Oaklander’s perspective focuses on ketamine as a psychedelic drug. Such characterization draws a narrow crowd of people interested in psychedelic exploration, but can alienate the larger population of patients who have no interest in psychedelic anything. It’s a misunderstanding of ketamine and its properties to limit the characterization of it.
Who’s in Charge? The Medicine or the Doctor?
And it’s the responsibility of the physician administering the medicine to use a route, a rate, and a dose that allows the patient to know the ketamine is actively working. And to prepare and protect the patient from an overwhelming experience.
As it takes action in (1) her brain circuits, (2) her BDNF to proliferate synapse connections, (3) her lateral habenula, and (4) those G proteins on lipid rafts in the cell membrane, the patient will experience sensations, feelings, and possibly visuals as a result. (Amazing, isn’t it? These are just a few areas of action we know about ketamine! There may be far more!)
Because the brain is made up of nerves that connect with each other, and complex systems that perform vital functions of all types, impacting these circuits gives you certain sensations, thoughts, and experiences.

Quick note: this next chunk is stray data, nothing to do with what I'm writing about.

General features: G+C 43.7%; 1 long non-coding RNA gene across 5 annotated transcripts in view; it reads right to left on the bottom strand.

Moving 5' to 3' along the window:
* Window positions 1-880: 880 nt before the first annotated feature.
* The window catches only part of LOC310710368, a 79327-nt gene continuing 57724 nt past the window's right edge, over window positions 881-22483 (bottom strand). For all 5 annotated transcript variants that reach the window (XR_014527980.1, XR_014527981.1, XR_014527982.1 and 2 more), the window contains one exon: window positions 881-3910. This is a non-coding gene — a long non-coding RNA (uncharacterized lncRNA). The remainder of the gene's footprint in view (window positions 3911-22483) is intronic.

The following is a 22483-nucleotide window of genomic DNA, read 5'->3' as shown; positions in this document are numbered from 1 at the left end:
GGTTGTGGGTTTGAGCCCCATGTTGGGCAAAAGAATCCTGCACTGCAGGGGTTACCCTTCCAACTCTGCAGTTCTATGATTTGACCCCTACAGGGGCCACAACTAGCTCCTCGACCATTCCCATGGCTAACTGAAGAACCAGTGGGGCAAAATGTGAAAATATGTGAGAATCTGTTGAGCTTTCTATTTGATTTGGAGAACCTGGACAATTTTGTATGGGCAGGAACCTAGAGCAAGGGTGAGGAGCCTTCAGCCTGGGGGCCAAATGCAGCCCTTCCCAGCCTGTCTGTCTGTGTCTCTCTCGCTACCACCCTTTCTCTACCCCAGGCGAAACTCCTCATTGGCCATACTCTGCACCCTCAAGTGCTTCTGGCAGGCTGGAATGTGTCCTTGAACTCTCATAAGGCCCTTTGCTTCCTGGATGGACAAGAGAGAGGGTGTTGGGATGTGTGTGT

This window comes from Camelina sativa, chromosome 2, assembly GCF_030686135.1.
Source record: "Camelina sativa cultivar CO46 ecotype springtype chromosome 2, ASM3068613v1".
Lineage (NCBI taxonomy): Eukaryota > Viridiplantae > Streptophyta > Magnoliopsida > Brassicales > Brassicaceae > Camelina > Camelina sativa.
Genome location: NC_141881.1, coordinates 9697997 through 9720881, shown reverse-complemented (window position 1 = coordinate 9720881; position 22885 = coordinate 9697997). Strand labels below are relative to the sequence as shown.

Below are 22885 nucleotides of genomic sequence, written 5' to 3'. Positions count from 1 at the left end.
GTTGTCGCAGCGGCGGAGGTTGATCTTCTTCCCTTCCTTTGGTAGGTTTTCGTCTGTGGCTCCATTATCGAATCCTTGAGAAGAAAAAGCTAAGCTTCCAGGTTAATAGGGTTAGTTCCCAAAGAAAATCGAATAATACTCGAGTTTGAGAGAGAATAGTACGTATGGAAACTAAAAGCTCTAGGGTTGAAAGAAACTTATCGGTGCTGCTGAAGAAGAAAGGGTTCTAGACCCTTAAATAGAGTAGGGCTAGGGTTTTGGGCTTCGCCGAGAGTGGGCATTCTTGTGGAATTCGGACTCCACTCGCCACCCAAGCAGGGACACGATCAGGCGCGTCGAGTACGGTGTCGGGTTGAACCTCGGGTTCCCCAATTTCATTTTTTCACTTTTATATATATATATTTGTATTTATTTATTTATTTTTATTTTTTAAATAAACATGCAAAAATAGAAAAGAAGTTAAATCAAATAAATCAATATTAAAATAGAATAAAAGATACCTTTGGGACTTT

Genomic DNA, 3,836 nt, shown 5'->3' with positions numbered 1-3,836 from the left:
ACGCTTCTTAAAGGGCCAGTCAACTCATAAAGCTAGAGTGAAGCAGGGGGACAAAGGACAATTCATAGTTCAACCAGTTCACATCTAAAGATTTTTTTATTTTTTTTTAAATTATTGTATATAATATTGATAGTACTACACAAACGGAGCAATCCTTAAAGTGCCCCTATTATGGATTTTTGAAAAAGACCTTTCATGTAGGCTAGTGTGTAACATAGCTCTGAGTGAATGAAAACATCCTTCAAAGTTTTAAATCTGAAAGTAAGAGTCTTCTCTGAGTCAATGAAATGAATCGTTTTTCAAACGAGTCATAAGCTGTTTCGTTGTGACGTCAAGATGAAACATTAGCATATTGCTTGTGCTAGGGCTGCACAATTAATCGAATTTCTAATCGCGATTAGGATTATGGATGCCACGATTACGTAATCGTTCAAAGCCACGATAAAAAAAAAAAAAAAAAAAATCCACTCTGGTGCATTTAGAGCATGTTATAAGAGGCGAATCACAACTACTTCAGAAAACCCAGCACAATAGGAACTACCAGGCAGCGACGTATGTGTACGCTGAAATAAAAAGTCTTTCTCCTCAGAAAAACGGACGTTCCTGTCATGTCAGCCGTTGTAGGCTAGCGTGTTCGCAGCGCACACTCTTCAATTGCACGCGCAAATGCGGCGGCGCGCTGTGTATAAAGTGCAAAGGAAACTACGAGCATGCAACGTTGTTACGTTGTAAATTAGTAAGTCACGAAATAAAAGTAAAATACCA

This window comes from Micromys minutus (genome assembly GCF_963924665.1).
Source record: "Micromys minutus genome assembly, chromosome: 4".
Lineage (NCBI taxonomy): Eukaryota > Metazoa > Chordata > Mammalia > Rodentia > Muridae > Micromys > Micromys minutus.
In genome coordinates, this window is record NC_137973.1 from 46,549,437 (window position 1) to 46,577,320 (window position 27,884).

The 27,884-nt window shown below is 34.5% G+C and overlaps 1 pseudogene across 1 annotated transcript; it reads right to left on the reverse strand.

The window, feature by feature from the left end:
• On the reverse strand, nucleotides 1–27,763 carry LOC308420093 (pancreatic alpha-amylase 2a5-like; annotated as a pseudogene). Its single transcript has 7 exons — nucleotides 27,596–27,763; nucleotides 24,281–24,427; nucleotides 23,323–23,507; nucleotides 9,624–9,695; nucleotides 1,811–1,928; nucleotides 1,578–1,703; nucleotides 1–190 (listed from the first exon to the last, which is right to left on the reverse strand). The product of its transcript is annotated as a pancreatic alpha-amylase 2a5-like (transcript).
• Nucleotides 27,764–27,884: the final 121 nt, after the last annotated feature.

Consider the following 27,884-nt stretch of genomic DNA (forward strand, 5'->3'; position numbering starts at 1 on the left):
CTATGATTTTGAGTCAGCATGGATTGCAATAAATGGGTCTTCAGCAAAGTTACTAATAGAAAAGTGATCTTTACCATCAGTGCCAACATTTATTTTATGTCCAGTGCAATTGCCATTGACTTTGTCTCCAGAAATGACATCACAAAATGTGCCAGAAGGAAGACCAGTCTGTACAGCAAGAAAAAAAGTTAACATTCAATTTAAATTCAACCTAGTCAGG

The sensations feel overwhelming if the dose is too high. And the patient can feel alarm if the rate is too fast or uncontrolled. In fact, the experience might even advance to something you might call a “trip.”
But … a closely monitored infusion should prevent the overwhelm, while allowing full restorative freedom for the medicine to do its work.
Ketamine Can Erase Suicidal Thoughts in an Afternoon
Oaklander also pointed out the rapid and dramatic ability of ketamine to stop suicidal thoughts in a few hours, whether it relieves depression or not.
This is a shining benefit of ketamine — that its ability to erase suicidal thinking is separate from its antidepressant benefits. Lifesaving.